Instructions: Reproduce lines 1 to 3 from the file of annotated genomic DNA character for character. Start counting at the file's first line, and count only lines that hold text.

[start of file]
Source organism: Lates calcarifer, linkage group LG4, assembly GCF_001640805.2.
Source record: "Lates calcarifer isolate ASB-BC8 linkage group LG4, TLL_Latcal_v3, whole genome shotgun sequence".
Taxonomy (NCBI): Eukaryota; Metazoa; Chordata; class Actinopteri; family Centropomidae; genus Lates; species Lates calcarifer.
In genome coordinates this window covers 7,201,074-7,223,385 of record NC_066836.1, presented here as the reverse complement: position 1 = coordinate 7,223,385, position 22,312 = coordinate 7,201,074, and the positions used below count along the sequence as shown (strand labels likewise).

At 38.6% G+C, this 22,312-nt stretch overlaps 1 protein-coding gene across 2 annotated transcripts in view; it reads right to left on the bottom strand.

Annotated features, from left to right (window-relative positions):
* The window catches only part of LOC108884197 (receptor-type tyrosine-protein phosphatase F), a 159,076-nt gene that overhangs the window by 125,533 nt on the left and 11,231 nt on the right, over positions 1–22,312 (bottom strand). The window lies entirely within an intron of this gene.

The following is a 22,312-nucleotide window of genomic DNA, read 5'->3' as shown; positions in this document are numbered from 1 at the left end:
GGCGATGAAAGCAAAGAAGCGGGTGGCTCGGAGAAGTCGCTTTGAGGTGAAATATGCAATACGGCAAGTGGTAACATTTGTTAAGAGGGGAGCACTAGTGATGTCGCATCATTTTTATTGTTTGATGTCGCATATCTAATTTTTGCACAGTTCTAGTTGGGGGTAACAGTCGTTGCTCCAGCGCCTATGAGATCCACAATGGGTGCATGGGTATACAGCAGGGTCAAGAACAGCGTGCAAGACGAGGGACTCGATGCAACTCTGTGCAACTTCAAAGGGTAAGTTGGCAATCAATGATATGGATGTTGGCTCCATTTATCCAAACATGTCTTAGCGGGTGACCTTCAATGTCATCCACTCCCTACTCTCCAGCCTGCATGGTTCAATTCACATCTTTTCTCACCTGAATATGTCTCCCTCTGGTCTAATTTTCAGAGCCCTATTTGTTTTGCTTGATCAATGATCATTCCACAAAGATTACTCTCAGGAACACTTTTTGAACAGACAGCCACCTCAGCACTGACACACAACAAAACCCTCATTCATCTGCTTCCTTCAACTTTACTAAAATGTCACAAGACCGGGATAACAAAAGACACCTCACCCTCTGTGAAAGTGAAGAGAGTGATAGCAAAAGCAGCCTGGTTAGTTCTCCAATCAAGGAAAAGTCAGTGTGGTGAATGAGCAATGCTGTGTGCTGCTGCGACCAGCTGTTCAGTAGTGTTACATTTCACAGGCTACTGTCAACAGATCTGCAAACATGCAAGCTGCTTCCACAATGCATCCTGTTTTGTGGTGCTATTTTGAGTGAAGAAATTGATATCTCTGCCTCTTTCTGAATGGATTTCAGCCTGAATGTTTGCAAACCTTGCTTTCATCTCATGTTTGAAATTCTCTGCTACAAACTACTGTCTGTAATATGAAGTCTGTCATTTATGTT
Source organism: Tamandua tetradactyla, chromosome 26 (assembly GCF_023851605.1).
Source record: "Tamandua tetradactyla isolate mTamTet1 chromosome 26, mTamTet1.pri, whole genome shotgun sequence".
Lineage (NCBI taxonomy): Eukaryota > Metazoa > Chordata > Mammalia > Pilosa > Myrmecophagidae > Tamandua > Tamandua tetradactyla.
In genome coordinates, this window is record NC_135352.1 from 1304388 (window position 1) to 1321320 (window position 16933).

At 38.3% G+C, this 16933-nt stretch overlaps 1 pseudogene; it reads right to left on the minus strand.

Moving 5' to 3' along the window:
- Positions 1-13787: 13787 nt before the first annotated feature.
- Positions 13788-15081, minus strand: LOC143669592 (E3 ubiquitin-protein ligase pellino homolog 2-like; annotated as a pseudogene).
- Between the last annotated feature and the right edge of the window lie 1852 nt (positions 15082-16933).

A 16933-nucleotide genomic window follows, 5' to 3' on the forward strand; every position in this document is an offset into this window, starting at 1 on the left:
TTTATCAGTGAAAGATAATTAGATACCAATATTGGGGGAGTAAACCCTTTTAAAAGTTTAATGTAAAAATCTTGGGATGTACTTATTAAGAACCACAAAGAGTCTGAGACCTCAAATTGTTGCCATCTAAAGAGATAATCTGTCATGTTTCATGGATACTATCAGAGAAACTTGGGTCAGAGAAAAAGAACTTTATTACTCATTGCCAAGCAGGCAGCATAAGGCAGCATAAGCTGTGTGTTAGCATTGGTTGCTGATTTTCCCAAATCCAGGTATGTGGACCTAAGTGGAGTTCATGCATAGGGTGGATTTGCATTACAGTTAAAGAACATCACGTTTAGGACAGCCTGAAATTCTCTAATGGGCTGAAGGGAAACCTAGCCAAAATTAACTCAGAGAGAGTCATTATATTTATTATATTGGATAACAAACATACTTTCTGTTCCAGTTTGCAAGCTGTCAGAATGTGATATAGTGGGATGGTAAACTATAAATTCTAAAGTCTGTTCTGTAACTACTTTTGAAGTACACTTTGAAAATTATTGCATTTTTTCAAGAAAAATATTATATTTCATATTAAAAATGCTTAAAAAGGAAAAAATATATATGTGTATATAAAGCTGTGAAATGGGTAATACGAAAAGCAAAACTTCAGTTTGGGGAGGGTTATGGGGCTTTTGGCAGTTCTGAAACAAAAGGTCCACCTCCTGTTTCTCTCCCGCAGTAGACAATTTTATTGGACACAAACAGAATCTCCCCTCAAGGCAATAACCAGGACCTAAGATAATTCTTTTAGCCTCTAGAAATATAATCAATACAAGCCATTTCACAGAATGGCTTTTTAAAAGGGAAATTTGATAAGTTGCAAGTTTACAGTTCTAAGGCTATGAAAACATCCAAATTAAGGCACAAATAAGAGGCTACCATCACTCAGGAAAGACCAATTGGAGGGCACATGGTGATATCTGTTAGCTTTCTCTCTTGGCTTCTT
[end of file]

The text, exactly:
Source organism: Lates calcarifer, linkage group LG4, assembly GCF_001640805.2.
Source record: "Lates calcarifer isolate ASB-BC8 linkage group LG4, TLL_Latcal_v3, whole genome shotgun sequence".
Taxonomy (NCBI): Eukaryota; Metazoa; Chordata; class Actinopteri; family Centropomidae; genus Lates; species Lates calcarifer.